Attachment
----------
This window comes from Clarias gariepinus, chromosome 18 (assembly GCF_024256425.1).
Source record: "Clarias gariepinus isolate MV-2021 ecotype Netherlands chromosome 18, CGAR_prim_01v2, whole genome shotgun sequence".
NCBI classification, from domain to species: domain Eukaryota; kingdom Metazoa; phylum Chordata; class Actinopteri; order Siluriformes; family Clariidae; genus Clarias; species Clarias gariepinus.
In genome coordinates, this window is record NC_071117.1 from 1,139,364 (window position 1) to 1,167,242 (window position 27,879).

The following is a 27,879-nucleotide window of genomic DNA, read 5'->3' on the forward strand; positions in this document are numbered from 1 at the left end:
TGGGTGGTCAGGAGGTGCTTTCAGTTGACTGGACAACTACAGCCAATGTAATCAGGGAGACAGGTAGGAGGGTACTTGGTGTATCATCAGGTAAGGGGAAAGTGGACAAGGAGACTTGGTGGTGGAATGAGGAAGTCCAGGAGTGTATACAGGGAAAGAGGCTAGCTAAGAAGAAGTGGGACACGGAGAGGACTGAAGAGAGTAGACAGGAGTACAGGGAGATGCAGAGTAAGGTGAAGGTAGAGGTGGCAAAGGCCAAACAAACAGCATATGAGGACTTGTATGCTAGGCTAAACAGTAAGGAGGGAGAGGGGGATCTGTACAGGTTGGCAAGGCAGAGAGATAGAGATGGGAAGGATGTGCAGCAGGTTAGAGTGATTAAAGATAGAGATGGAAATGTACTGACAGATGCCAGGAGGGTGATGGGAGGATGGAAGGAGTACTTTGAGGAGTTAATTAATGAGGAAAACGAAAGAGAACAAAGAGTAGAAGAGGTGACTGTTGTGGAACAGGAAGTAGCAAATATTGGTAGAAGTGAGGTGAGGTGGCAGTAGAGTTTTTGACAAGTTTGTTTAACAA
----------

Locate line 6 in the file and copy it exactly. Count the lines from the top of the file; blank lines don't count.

TGGGTGGTCAGGAGGTGCTTTCAGTTGACTGGACAACTACAGCCAATGTAATCAGGGAGACAGGTAGGAGGGTACTTGGTGTATCATCAGGTAAGGGGAAAGTGGACAAGGAGACTTGGTGGTGGAATGAGGAAGTCCAGGAGTGTATACAGGGAAAGAGGCTAGCTAAGAAGAAGTGGGACACGGAGAGGACTGAAGAGAGTAGACAGGAGTACAGGGAGATGCAGAGTAAGGTGAAGGTAGAGGTGGCAAAGGCCAAACAAACAGCATATGAGGACTTGTATGCTAGGCTAAACAGTAAGGAGGGAGAGGGGGATCTGTACAGGTTGGCAAGGCAGAGAGATAGAGATGGGAAGGATGTGCAGCAGGTTAGAGTGATTAAAGATAGAGATGGAAATGTACTGACAGATGCCAGGAGGGTGATGGGAGGATGGAAGGAGTACTTTGAGGAGTTAATTAATGAGGAAAACGAAAGAGAACAAAGAGTAGAAGAGGTGACTGTTGTGGAACAGGAAGTAGCAAATATTGGTAGAAGTGAGGTGAGGTGGCAGTAGAGTTTTTGACAAGTTTGTTTAACAA